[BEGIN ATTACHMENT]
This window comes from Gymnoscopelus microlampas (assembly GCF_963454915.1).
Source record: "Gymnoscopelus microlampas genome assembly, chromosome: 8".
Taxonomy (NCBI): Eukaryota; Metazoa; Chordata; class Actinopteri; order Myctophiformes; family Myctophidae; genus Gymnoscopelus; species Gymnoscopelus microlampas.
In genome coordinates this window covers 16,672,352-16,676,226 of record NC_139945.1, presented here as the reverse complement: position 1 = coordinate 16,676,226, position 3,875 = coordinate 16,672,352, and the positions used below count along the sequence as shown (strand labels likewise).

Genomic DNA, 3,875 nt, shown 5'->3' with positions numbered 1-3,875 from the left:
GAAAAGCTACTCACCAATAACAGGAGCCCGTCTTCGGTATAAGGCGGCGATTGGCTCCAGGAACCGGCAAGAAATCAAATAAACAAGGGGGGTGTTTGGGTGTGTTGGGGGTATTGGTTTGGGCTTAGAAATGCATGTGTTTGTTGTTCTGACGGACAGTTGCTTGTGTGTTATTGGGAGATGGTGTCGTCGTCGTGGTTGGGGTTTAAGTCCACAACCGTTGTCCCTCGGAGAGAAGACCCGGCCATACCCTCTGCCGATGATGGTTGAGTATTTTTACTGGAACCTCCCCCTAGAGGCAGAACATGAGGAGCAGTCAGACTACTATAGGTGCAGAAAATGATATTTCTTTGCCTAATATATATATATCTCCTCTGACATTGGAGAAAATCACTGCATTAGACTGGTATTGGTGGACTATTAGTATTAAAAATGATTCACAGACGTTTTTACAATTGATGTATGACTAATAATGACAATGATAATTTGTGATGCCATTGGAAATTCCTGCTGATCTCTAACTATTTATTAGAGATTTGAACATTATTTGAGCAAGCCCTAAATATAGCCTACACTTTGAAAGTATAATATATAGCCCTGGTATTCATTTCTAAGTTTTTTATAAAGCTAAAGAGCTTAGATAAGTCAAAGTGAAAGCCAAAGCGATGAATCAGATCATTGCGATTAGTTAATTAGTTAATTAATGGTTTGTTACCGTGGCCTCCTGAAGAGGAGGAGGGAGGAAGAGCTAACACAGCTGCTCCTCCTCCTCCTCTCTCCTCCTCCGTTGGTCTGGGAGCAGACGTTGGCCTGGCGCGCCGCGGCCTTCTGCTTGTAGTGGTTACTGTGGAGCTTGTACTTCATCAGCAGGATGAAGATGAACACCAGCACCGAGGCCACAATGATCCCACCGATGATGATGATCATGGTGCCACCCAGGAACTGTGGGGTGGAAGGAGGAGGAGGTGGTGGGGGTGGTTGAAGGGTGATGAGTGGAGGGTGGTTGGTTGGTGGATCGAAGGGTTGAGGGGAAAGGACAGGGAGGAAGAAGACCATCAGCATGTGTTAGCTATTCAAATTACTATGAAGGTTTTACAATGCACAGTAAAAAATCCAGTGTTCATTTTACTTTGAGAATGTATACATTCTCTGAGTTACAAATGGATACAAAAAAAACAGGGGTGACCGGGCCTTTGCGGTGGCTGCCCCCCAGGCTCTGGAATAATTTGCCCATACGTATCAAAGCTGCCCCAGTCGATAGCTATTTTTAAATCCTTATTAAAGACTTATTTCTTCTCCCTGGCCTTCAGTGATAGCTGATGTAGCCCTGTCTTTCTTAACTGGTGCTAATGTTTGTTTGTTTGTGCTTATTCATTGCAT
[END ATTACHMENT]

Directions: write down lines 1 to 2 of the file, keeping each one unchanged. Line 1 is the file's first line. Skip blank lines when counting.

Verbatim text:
This window comes from Gymnoscopelus microlampas (assembly GCF_963454915.1).
Source record: "Gymnoscopelus microlampas genome assembly, chromosome: 8".